Tuesday, April 23, 2013
Oh No You Don't!
I have recently discovered a pest that only eats asparagus, and it is in my garden! It has a rather benign name, the Common Asparagus Beetle (Crioceris asparagi). These little buggers can breed two to three times in a season and the adults will overwinter in the asparagus patch. The adults and the larvae will both eat the plant. I didn't go Chuck Norris on them when I first discovered them, because I had not identified them. They could have been a beneficial insect for all I knew. Boy was I wrong.
Now that I have positively identified them, the gloves are coming off, this is war. I didn't plant my asparagus patch and wait three years to eat it, to have these mono-diet Coleoptera monsters eat it all. They look cool though, sorta like a badass ladybug.
These beetles will eat every part of the asparagus plant above ground. You can see bite marks all over this stalk. If you look closely at the bottom of this picture, you will see an asparagus leaf with a hole in it. These are some of the smartest beetles I have come across. They seem to sense my presence and play, ring around the asparagus stalk, whenever I get close.
You can see the eggs of the beetle all over this stalk. The eggs hatch in three to eight days.The grubs will then feed on the tips of the stalks. As soon as the grubs are mature they drop to the ground and pupate in an earthen cell. The adult will emerge from this cell and start the whole process over again. This cycle can happen two to three times a season. Thankfully, there is a natural predator for the common asparagus beetle. It is a small parasitic wasp called Tetrastichus asparagi. This tiny wasp will lay about six of its own eggs in each asparagus beetle egg it finds. I hope to see some this year.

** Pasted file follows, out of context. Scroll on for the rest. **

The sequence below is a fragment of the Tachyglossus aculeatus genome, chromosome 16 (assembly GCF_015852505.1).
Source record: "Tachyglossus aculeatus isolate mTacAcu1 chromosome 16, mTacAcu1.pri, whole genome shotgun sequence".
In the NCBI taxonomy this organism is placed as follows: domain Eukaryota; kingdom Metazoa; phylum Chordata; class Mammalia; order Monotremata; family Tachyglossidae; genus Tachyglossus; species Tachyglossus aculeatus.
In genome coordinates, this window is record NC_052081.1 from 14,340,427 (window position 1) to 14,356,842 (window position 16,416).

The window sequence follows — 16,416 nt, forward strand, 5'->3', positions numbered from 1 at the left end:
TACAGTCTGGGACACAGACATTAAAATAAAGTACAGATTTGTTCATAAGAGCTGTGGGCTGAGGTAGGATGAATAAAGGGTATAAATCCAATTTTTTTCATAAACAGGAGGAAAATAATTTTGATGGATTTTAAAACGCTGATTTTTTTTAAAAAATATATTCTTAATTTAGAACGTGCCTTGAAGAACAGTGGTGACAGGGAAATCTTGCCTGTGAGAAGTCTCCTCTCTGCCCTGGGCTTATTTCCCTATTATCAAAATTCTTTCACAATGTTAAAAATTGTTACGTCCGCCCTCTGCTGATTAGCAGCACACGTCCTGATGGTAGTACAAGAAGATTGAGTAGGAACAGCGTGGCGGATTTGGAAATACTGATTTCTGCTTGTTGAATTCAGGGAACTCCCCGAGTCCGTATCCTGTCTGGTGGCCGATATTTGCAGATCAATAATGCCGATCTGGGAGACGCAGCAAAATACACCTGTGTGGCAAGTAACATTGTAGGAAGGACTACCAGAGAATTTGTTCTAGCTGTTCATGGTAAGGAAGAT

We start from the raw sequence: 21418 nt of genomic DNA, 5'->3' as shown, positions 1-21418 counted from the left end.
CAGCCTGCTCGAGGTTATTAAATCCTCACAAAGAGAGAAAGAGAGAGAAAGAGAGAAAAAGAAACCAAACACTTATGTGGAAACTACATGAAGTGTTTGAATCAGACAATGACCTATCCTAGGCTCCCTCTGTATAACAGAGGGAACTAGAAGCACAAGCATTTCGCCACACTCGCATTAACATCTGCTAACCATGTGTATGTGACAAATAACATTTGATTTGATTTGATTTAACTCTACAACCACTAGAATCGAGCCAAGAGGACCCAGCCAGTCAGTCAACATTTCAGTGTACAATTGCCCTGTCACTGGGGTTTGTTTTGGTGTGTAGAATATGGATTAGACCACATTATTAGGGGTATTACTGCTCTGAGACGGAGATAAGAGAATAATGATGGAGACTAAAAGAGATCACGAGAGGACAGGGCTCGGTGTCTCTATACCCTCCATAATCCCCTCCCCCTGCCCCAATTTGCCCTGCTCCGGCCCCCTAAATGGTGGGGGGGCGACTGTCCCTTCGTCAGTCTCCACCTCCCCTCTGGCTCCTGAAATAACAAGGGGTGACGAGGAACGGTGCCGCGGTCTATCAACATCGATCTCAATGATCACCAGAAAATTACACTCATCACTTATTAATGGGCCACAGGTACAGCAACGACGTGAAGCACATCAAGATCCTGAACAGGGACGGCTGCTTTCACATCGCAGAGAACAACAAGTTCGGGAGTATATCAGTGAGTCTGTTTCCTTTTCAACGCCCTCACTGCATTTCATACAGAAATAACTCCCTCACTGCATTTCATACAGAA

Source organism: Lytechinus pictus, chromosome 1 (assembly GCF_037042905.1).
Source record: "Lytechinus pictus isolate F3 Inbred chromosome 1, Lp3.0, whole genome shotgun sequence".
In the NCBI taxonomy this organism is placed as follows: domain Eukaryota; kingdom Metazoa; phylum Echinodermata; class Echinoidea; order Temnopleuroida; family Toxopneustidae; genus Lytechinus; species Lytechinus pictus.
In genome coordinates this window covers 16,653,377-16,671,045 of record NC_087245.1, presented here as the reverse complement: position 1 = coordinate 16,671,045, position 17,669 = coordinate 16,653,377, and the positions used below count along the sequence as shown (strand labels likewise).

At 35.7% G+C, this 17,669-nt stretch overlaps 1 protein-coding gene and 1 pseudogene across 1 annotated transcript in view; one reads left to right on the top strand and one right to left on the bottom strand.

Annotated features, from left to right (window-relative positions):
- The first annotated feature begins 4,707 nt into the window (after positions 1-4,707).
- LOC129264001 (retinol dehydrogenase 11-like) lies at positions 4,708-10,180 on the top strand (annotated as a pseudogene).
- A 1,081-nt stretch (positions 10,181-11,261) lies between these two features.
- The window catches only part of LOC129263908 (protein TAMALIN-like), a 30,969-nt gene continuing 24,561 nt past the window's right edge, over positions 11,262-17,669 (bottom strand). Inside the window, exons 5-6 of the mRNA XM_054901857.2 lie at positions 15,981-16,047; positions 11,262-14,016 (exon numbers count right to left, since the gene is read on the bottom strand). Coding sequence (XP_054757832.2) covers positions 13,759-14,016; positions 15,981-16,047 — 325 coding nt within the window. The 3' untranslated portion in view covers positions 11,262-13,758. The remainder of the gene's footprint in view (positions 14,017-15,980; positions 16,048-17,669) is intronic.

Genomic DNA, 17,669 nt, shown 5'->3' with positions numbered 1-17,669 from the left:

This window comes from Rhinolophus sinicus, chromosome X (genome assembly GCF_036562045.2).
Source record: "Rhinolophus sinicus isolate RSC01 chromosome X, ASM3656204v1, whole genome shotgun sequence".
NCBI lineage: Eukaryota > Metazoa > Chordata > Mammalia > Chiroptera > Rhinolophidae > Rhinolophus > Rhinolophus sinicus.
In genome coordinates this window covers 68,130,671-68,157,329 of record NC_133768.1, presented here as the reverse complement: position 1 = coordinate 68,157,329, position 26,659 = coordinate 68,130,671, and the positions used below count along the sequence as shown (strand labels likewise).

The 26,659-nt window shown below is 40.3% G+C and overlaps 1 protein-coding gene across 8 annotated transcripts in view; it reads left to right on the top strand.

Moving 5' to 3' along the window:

The eggs are often laid in rows of two to eight. They are easy to kill at this point. They almost pop when you touch them. In a small home asparagus patch like mine, you can manually manage the infestation by visiting your patch and removing beetles and eggs everyday until they are gone. You will have to keep an eye on your patch later in the season to make sure no other beetles fly in and re-infest. You want to cut the leftover stalks to the ground so the beetles have less to lay their eggs on. I have read some people burn their dried out asparagus patches in the winter or early spring to kill the overwintering adults. Seems like that might hurt your crowns, but it appears to work from the multiple sources I have read.
One way to manage them is knocking the beetles into a glass of soapy water. I found they almost sense what you are about to do and drop to the ground when you get close to them. After losing about five this way, I decided to just grab them in my fingers and dispatch them. Squishing them is much more satisfying than soapy water, but both methods work. Large scale operations use pesticides to manage the problem, but if you have a home patch or two, manually removing them should work.
This is what it is all about. Fresh, healthy and free vegetables growing with minimal input, year after year. We had asparagus wrapped in bacon last night for dinner. It was worth every minute I spent planting, weeding and protecting my asparagus patch.